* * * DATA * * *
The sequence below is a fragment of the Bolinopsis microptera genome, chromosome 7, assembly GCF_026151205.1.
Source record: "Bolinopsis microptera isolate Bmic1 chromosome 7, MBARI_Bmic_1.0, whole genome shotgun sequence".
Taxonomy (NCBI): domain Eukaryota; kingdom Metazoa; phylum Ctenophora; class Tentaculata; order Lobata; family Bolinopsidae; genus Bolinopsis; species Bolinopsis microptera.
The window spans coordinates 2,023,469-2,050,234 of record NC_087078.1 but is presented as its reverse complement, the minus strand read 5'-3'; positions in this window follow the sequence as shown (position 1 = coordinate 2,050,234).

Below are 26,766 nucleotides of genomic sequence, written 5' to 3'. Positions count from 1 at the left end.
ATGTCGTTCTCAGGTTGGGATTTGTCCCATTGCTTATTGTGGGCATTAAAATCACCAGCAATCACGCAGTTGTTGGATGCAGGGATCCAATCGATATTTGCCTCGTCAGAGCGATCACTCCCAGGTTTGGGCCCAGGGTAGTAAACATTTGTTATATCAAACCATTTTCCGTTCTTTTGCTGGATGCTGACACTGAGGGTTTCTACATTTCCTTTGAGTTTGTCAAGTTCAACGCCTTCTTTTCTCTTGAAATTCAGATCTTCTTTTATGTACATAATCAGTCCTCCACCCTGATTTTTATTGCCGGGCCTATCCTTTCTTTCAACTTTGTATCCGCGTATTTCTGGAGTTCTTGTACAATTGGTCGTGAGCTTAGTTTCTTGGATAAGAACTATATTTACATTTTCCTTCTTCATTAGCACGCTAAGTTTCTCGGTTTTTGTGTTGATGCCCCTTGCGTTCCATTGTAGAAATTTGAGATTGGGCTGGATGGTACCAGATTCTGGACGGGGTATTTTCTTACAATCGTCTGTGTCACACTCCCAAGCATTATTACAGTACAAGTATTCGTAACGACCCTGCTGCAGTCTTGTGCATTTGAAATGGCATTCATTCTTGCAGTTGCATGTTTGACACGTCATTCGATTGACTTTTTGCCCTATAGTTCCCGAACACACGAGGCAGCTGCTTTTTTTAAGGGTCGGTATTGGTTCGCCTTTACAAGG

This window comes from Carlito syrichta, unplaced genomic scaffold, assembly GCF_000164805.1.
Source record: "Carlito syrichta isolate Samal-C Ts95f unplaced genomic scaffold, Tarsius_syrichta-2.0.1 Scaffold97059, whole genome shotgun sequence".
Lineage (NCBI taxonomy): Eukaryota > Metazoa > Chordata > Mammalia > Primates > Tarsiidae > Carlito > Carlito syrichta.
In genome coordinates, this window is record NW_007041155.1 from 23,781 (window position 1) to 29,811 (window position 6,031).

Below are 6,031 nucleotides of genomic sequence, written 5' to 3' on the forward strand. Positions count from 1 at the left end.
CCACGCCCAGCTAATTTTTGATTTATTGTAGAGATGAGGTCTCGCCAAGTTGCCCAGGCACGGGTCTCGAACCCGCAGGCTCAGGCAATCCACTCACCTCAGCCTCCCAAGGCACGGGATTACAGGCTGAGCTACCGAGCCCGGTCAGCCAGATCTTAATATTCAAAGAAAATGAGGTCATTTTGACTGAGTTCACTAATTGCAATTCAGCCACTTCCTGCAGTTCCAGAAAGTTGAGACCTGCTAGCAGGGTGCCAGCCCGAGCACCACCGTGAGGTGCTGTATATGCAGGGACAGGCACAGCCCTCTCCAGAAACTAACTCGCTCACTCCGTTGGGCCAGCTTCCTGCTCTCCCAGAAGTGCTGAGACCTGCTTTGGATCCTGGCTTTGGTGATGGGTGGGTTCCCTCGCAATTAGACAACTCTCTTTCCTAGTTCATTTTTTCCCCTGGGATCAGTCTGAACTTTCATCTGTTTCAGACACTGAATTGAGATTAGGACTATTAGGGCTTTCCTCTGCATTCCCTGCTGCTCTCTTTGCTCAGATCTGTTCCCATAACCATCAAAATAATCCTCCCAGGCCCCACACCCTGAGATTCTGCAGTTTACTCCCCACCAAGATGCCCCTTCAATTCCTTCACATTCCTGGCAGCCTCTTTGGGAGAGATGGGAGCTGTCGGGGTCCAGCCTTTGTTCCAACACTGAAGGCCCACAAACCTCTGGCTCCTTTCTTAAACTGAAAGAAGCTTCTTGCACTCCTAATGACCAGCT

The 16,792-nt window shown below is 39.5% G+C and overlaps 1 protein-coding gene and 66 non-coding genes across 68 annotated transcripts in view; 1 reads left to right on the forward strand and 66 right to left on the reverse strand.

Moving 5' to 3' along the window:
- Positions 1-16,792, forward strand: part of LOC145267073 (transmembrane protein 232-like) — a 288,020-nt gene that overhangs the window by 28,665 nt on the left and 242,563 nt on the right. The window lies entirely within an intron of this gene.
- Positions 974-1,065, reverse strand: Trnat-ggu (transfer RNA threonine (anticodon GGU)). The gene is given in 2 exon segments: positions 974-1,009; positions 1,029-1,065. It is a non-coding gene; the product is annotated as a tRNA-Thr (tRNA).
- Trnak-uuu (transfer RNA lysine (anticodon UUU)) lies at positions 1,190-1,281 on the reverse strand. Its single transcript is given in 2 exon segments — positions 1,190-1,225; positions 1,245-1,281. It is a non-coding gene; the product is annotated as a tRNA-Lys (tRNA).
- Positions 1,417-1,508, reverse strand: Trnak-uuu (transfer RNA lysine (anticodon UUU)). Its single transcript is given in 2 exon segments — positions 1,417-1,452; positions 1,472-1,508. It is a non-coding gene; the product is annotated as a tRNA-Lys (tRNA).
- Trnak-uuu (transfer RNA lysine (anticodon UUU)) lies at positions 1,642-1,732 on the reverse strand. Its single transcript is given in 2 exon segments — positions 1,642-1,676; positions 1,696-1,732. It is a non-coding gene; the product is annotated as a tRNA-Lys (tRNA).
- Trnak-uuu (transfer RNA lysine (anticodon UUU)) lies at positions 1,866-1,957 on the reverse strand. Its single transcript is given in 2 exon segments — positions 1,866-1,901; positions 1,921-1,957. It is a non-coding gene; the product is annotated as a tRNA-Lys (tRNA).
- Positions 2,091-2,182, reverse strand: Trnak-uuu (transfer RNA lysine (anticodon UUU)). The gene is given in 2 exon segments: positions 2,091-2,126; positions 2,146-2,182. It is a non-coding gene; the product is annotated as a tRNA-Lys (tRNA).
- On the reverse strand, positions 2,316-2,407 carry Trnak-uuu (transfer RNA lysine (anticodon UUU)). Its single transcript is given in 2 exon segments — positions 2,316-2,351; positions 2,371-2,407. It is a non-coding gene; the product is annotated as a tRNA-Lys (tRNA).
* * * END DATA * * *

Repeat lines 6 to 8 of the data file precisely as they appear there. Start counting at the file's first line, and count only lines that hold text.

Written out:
ATGTCGTTCTCAGGTTGGGATTTGTCCCATTGCTTATTGTGGGCATTAAAATCACCAGCAATCACGCAGTTGTTGGATGCAGGGATCCAATCGATATTTGCCTCGTCAGAGCGATCACTCCCAGGTTTGGGCCCAGGGTAGTAAACATTTGTTATATCAAACCATTTTCCGTTCTTTTGCTGGATGCTGACACTGAGGGTTTCTACATTTCCTTTGAGTTTGTCAAGTTCAACGCCTTCTTTTCTCTTGAAATTCAGATCTTCTTTTATGTACATAATCAGTCCTCCACCCTGATTTTTATTGCCGGGCCTATCCTTTCTTTCAACTTTGTATCCGCGTATTTCTGGAGTTCTTGTACAATTGGTCGTGAGCTTAGTTTCTTGGATAAGAACTATATTTACATTTTCCTTCTTCATTAGCACGCTAAGTTTCTCGGTTTTTGTGTTGATGCCCCTTGCGTTCCATTGTAGAAATTTGAGATTGGGCTGGATGGTACCAGATTCTGGACGGGGTATTTTCTTACAATCGTCTGTGTCACACTCCCAAGCATTATTACAGTACAAGTATTCGTAACGACCCTGCTGCAGTCTTGTGCATTTGAAATGGCATTCATTCTTGCAGTTGCATGTTTGACACGTCATTCGATTGACTTTTTGCCCTATAGTTCCCGAACACACGAGGCAGCTGCTTTTTTTAAGGGTCGGTATTGGTTCGCCTTTACAAGG

This window comes from Carlito syrichta, unplaced genomic scaffold, assembly GCF_000164805.1.
Source record: "Carlito syrichta isolate Samal-C Ts95f unplaced genomic scaffold, Tarsius_syrichta-2.0.1 Scaffold97059, whole genome shotgun sequence".